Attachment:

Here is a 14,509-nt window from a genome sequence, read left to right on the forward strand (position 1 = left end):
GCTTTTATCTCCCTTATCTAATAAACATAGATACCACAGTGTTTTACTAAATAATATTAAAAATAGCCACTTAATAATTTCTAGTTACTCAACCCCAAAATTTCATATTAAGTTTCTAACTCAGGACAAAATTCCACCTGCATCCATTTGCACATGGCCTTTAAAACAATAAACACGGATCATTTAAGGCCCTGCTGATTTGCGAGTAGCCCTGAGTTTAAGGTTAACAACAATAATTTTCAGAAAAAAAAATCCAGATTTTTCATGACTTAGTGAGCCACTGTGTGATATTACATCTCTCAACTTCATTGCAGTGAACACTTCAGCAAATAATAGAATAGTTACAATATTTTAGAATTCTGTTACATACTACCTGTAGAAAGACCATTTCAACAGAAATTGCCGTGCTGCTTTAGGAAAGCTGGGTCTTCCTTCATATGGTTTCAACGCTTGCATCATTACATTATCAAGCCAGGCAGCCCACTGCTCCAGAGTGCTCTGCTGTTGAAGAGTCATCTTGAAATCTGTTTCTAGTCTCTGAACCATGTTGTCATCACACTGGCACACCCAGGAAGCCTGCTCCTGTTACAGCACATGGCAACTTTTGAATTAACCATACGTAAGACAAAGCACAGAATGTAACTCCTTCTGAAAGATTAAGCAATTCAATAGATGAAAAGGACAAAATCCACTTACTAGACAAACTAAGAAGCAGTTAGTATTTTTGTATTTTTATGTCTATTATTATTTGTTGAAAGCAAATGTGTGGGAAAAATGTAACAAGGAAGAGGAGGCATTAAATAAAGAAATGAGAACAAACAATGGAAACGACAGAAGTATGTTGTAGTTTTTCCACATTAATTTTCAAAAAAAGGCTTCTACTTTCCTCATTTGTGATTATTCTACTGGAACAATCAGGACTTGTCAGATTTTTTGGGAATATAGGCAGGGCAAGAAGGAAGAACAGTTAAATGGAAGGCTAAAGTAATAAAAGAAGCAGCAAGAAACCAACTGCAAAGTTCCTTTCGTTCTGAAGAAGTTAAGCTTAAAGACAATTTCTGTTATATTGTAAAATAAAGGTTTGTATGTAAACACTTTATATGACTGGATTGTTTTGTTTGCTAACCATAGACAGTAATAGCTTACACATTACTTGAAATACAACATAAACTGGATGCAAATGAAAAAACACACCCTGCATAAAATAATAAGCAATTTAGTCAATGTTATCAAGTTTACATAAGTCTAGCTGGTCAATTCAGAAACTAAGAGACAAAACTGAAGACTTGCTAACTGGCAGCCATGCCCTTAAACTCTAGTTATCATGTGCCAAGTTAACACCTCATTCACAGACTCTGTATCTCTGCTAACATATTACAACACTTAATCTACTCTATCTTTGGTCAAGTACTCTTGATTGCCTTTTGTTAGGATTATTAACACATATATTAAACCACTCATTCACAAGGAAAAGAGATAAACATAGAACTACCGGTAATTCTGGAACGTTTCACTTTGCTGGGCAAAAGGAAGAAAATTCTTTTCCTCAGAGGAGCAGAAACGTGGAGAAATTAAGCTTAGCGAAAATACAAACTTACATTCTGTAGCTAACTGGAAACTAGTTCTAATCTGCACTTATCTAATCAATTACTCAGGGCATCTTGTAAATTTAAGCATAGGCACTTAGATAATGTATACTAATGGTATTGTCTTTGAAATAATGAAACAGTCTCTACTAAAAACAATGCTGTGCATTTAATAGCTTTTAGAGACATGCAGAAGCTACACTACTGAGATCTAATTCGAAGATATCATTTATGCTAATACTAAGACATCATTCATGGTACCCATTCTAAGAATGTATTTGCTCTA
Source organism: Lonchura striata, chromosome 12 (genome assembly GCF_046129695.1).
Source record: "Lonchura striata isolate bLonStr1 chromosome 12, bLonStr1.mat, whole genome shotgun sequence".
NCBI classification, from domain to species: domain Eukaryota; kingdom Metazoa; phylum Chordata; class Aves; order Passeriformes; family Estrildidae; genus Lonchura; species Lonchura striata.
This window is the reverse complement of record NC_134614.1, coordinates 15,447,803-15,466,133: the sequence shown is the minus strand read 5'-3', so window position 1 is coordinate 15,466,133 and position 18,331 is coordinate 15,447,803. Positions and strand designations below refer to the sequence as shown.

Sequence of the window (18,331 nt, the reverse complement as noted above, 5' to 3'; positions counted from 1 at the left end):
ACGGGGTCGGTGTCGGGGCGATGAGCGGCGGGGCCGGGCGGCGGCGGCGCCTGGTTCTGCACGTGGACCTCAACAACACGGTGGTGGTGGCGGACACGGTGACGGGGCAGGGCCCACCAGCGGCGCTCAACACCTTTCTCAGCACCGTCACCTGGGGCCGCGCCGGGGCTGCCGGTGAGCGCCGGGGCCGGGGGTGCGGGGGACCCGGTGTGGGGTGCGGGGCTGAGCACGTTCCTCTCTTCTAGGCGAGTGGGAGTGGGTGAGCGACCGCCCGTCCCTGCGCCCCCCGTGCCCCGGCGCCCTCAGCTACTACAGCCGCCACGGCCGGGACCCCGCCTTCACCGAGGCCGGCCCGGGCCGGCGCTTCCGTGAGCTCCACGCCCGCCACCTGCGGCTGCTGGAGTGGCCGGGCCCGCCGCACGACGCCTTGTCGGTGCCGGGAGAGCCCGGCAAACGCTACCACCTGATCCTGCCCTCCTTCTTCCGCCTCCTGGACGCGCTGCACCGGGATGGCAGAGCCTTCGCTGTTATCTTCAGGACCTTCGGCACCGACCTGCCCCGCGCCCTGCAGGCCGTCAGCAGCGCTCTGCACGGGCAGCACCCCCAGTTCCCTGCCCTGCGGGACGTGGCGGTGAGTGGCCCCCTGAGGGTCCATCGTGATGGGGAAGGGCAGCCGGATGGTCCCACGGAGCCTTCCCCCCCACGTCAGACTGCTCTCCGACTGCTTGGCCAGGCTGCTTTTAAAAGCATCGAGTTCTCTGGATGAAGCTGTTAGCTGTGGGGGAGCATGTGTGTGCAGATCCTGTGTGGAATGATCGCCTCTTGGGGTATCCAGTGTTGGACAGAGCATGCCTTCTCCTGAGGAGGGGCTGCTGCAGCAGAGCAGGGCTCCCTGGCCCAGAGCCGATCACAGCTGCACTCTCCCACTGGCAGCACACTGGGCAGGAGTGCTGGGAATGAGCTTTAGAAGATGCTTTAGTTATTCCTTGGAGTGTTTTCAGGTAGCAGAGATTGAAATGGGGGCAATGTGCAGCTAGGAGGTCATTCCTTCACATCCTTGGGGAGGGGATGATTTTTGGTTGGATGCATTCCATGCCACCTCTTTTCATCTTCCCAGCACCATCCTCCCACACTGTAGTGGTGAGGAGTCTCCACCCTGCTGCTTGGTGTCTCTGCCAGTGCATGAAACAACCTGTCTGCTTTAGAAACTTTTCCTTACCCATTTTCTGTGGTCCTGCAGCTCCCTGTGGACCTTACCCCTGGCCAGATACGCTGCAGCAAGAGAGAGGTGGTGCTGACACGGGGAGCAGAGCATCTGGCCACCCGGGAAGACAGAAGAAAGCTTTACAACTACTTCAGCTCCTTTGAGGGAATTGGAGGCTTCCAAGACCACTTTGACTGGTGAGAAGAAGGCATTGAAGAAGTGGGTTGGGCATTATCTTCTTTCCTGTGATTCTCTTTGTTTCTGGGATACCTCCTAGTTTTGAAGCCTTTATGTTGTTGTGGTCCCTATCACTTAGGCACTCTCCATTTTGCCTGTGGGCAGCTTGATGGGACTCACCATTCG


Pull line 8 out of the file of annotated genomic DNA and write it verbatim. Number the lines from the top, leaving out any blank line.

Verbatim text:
ACGGGGTCGGTGTCGGGGCGATGAGCGGCGGGGCCGGGCGGCGGCGGCGCCTGGTTCTGCACGTGGACCTCAACAACACGGTGGTGGTGGCGGACACGGTGACGGGGCAGGGCCCACCAGCGGCGCTCAACACCTTTCTCAGCACCGTCACCTGGGGCCGCGCCGGGGCTGCCGGTGAGCGCCGGGGCCGGGGGTGCGGGGGACCCGGTGTGGGGTGCGGGGCTGAGCACGTTCCTCTCTTCTAGGCGAGTGGGAGTGGGTGAGCGACCGCCCGTCCCTGCGCCCCCCGTGCCCCGGCGCCCTCAGCTACTACAGCCGCCACGGCCGGGACCCCGCCTTCACCGAGGCCGGCCCGGGCCGGCGCTTCCGTGAGCTCCACGCCCGCCACCTGCGGCTGCTGGAGTGGCCGGGCCCGCCGCACGACGCCTTGTCGGTGCCGGGAGAGCCCGGCAAACGCTACCACCTGATCCTGCCCTCCTTCTTCCGCCTCCTGGACGCGCTGCACCGGGATGGCAGAGCCTTCGCTGTTATCTTCAGGACCTTCGGCACCGACCTGCCCCGCGCCCTGCAGGCCGTCAGCAGCGCTCTGCACGGGCAGCACCCCCAGTTCCCTGCCCTGCGGGACGTGGCGGTGAGTGGCCCCCTGAGGGTCCATCGTGATGGGGAAGGGCAGCCGGATGGTCCCACGGAGCCTTCCCCCCCACGTCAGACTGCTCTCCGACTGCTTGGCCAGGCTGCTTTTAAAAGCATCGAGTTCTCTGGATGAAGCTGTTAGCTGTGGGGGAGCATGTGTGTGCAGATCCTGTGTGGAATGATCGCCTCTTGGGGTATCCAGTGTTGGACAGAGCATGCCTTCTCCTGAGGAGGGGCTGCTGCAGCAGAGCAGGGCTCCCTGGCCCAGAGCCGATCACAGCTGCACTCTCCCACTGGCAGCACACTGGGCAGGAGTGCTGGGAATGAGCTTTAGAAGATGCTTTAGTTATTCCTTGGAGTGTTTTCAGGTAGCAGAGATTGAAATGGGGGCAATGTGCAGCTAGGAGGTCATTCCTTCACATCCTTGGGGAGGGGATGATTTTTGGTTGGATGCATTCCATGCCACCTCTTTTCATCTTCCCAGCACCATCCTCCCACACTGTAGTGGTGAGGAGTCTCCACCCTGCTGCTTGGTGTCTCTGCCAGTGCATGAAACAACCTGTCTGCTTTAGAAACTTTTCCTTACCCATTTTCTGTGGTCCTGCAGCTCCCTGTGGACCTTACCCCTGGCCAGATACGCTGCAGCAAGAGAGAGGTGGTGCTGACACGGGGAGCAGAGCATCTGGCCACCCGGGAAGACAGAAGAAAGCTTTACAACTACTTCAGCTCCTTTGAGGGAATTGGAGGCTTCCAAGACCACTTTGACTGGTGAGAAGAAGGCATTGAAGAAGTGGGTTGGGCATTATCTTCTTTCCTGTGATTCTCTTTGTTTCTGGGATACCTCCTAGTTTTGAAGCCTTTATGTTGTTGTGGTCCCTATCACTTAGGCACTCTCCATTTTGCCTGTGGGCAGCTTGATGGGACTCACCATTCG